Mark was in a quandary. It had become obvious that Janet just wasn’t cut out for her current job. She had other skills that would serve the team better, but he was afraid that whatever role he put her in, the perception would be that she had been “demoted”. There could be long-term consequences for revising her responsibilities. He worried about how to address and make the change, help Janet feel supported, and help the team realize this was a great move.
Mark had a justified fear, but in order to lead the change effectively, he needed to acknowledge and overcome that fear. Mark was suffering from one of the five fears that often face leaders.
Fear of making the wrong decision. Leaders are constantly charged with making decisions – big and small. Decision-making is critical for business leadership and the process can become a stumbling block. When money, time, or resources are limited, it adds an additional stress to get things “right”. This can create paralysis by analysis. Give yourself permission to expect that there will be occasional mistakes, and that these mistakes are learning opportunities. Find a trusted mentor, or hire a coach, who can help you analyze your options and think through your decisions.
Fear of criticism. Mom used to say, “sticks and stones may break your bones, but words will never hurt you.” Not true! Words, especially negative ones, not only hurt, but can stay with us for years. Criticism can lower our self confidence and cause us to retreat, lash out, or shut down. It can stop us in our tracks. But, as leaders, we can’t allow others to limit our creative outlet or keep us from leading our team forward. Just like a snowflake, no two leaders are alike. There are multiple ways to lead, and with each style comes criticism. Expect it. Face the fear head on by requesting anonymous feedback from your team. Use 360 degree reviews or surveys. Ask specific questions about how effective you are in various aspects of your role. Embrace the feedback and show your team you listened and heard.
Fear of inadequacy. Have you ever compared yourself to someone else? Someone else has all the answers. Someone else is loved by everyone. Someone else looks better, thinks better, acts better. When we continuously compare ourselves to others, we start seeing our abilities as less than they really are. There will always be people who APPEAR to do things better. Cue in to YOUR strengths and skills. Take a page from Stuart Smalley’s handbook, “You’re good enough, you’re smart enough, and gosh darn it, people like you.” And they’ll like you even more as you build your confidence!
Fear of success. This fear keeps us from taking risks. We fear the new problems, expectations, and unknowns that come with success. There is pressure to perform more tasks and perform them better. Fear keeps us from seeing the possibilities and we hesitate rather than moving forward. All leaders will experience successes and failures. Measure your success in terms of motivations for actions rather than consequences.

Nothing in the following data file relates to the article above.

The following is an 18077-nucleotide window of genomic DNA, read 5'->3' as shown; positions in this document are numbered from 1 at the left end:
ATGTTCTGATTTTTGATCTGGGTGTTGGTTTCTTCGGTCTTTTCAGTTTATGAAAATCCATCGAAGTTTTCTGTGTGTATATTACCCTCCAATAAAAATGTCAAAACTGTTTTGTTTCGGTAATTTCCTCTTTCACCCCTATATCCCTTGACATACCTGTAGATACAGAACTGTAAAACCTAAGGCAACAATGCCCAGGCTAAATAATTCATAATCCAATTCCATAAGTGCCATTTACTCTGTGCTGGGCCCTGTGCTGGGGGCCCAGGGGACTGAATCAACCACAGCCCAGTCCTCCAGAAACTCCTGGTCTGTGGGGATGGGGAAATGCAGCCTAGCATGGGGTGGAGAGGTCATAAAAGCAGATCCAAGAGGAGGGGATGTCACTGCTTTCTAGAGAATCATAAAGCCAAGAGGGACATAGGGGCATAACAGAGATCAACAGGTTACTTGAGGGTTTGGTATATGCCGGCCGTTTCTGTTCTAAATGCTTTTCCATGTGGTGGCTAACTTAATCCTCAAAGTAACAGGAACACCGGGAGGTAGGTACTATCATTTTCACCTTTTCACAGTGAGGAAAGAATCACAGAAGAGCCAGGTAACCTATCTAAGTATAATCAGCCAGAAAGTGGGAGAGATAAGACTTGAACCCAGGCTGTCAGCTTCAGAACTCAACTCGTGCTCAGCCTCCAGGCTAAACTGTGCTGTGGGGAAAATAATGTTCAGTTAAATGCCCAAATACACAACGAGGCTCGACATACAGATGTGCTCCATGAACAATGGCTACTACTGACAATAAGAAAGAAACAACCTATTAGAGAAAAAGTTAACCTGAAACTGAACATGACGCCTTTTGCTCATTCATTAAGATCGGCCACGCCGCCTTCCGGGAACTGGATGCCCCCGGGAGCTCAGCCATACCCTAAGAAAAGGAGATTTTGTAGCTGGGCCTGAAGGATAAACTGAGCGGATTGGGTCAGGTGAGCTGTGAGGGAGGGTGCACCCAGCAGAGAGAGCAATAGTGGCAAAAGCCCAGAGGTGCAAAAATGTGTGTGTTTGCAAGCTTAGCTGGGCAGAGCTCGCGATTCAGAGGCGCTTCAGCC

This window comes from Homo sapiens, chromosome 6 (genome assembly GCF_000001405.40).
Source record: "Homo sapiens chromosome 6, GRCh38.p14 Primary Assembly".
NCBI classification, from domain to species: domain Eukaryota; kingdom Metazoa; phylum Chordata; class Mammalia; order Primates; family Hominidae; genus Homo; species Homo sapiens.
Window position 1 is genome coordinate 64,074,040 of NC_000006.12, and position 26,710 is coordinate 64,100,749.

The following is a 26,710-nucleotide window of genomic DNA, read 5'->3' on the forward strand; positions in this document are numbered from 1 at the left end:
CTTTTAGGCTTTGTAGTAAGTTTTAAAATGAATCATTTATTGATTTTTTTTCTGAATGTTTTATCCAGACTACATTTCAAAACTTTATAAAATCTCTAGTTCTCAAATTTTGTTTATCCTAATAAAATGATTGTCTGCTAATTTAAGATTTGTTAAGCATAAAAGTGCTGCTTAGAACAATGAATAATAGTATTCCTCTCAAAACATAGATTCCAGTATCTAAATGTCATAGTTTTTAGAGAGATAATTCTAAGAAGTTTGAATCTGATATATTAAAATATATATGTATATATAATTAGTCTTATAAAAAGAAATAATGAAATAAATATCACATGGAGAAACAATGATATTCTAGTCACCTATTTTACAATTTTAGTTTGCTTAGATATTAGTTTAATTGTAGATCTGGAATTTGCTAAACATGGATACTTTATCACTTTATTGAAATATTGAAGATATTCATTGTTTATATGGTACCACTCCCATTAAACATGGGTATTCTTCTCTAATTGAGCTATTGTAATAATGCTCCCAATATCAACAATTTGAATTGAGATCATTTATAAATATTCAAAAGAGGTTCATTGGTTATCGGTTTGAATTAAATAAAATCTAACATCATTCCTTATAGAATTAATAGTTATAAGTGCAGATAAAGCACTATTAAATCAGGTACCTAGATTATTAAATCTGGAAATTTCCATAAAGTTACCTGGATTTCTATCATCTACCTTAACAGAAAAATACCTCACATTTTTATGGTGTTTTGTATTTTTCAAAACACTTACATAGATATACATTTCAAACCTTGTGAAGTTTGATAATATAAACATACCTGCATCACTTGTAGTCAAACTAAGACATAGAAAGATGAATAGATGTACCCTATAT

Fear of failure. No one likes to fail. But, to become a successful leader you must experience failure. It’s how we gain wisdom. When leading a team, failure can come in many forms. Bringing in the wrong people. Over-promising. Under delivering. Inconsistency. Inefficient communication of the vision and everyone’s role in it. The list goes on and on. When you make mistakes, own them and let the team know what you are going to do to right the ship. Be as prepared as you possibly can and make adjustments along the way. To keep a positive mindset, focus on what could happen if you succeed. After all, failure is the first step to an important journey toward a different kind of success.
Fear of being rejected. Most people want to be seen in a favorable light. They want people to like and respect them. So as leaders, we fear that people will reject us for the decisions we make. The fear of rejection is a powerful and overwhelming fear! It can have a far-reaching impact into our lives and can become crippling. But, rejection does not have to be a negative experience. Sylvester Stallone once said, “I take rejection as someone blowing a bugle in my ear to wake me up and get going, rather than retreat.” Be confident in your decisions and reactions. The more confident you are in you, the more confident others will be in you too.
Mastering any skill usually requires some element of fear-conquering. Leadership is no different.
So, how did Mark address and handle his concern about Janet? He invited her to share what she loved about her current job, what she thought could make the organization better, and what would be her ideal role in the company. They discussed barriers and challenges to her current duties with Janet giving the majority of the input. Together they brainstormed available options.
At the end of the meeting, Janet had a clear vision of what was required, what changes would be made and why, and what talking points she and Mark would use when questions arose about her job change. Janet felt empowered, and Mark discovered changes that needed to be made throughout the organization. A new hiring process and comprehensive job descriptions were developed to prevent situations like Janet’s from happening again.
Have you experienced one or more of these fears? Are you ready to kick that fear to the curb and lead with confidence? I can help!